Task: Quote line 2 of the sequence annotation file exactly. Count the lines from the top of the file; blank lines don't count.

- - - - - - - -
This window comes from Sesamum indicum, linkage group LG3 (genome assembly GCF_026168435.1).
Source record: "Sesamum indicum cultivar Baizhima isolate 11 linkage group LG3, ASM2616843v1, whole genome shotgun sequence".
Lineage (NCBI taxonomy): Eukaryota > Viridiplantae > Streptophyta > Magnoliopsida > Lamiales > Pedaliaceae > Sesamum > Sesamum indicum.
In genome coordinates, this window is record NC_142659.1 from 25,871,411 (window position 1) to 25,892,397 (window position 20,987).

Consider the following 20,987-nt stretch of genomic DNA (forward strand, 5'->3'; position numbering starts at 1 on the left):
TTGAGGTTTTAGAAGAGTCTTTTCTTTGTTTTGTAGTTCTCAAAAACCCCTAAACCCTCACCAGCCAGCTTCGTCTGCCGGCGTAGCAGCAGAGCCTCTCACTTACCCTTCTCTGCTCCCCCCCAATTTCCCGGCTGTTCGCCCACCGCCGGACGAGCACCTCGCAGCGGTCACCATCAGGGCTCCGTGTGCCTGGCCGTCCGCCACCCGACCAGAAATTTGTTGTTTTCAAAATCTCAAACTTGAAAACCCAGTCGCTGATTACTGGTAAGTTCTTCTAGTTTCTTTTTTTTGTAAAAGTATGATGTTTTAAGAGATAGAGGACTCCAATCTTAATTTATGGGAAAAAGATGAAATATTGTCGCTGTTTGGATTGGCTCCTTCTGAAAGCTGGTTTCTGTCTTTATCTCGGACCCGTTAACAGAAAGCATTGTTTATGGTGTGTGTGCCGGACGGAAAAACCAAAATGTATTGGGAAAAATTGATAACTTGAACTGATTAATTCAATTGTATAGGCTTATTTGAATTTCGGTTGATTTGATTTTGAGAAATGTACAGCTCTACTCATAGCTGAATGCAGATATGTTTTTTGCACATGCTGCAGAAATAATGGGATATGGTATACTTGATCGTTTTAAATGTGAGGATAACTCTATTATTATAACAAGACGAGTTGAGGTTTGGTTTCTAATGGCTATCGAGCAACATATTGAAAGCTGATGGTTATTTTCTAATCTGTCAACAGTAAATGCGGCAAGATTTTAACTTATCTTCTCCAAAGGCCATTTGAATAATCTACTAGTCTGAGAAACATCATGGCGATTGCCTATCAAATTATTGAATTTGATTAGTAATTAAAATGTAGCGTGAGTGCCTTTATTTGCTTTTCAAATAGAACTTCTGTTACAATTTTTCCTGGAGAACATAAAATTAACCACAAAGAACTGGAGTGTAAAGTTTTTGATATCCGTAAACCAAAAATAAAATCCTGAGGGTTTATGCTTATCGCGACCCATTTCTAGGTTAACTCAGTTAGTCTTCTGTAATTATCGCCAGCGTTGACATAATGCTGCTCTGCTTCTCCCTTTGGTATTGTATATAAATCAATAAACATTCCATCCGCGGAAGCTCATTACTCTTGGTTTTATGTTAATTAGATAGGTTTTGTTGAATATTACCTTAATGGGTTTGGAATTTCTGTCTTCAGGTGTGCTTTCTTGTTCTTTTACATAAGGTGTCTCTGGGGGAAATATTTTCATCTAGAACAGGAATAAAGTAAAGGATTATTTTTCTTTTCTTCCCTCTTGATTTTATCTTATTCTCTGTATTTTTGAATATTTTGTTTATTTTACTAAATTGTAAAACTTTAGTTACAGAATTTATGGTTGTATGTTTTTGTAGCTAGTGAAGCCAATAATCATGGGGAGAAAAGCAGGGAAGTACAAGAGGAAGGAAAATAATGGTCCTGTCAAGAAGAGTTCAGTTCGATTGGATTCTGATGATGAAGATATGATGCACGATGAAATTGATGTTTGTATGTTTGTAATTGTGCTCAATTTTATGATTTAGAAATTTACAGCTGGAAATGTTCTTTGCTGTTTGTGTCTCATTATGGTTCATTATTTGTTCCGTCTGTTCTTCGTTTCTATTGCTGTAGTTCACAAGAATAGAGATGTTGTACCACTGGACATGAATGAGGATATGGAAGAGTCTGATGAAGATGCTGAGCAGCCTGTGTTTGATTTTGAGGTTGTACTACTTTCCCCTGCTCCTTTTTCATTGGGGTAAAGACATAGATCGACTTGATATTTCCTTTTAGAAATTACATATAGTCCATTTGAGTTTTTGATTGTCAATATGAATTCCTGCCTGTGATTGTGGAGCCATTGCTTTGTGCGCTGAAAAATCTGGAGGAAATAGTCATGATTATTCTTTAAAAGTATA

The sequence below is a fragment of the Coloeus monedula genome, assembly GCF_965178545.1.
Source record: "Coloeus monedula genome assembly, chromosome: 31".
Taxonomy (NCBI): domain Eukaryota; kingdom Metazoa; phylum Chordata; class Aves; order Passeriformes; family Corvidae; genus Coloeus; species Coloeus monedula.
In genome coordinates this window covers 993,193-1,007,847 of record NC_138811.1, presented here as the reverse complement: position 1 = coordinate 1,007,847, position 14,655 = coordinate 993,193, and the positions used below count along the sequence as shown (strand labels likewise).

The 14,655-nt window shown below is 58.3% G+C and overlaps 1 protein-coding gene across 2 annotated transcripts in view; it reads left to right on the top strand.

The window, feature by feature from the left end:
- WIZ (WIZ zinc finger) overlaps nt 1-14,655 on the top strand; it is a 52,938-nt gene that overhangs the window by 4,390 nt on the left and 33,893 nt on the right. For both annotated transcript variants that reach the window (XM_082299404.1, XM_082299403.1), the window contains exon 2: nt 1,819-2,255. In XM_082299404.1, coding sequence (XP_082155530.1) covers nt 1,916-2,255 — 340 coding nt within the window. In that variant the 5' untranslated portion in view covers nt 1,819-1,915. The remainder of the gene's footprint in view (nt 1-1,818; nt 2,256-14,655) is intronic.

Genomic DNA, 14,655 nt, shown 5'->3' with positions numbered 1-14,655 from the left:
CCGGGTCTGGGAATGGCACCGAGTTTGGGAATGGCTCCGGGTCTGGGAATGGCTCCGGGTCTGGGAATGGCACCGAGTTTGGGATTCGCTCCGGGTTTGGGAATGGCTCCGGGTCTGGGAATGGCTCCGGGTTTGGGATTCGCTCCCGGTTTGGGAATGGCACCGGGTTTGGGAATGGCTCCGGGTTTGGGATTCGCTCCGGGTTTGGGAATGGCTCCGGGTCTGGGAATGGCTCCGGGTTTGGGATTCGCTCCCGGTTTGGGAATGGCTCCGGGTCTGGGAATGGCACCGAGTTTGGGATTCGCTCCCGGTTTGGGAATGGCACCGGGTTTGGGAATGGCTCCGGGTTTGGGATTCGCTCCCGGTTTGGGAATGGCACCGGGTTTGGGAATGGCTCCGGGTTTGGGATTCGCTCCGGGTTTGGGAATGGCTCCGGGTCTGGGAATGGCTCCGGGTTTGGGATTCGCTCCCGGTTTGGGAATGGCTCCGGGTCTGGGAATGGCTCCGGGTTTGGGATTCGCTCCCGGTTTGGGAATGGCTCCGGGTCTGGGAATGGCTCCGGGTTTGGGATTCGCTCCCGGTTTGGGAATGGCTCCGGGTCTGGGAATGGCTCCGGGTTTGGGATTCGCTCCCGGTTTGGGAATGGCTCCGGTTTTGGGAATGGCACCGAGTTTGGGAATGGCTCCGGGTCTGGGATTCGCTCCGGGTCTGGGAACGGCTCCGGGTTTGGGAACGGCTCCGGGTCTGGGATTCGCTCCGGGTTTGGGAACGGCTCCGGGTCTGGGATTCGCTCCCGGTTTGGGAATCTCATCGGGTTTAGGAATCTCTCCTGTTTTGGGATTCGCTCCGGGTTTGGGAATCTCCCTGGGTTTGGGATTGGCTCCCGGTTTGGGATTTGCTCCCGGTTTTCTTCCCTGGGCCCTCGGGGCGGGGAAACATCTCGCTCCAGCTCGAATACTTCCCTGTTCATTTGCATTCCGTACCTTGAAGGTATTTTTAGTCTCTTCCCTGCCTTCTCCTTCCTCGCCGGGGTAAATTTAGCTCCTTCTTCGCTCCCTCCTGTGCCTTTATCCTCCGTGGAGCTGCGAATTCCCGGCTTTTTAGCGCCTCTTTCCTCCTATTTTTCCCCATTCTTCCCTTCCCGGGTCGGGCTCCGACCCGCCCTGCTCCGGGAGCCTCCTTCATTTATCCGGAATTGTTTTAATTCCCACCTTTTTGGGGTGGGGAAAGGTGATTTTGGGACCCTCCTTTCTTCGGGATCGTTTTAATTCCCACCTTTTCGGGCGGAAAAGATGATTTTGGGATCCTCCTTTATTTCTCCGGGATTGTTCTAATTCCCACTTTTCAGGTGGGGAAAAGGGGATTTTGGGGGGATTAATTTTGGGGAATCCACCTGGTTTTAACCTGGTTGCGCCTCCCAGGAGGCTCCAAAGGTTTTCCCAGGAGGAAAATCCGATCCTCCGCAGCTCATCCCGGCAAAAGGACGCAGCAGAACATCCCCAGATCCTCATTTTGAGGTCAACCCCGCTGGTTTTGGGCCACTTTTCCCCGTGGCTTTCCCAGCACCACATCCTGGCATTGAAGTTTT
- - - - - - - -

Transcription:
Source record: "Sesamum indicum cultivar Baizhima isolate 11 linkage group LG3, ASM2616843v1, whole genome shotgun sequence".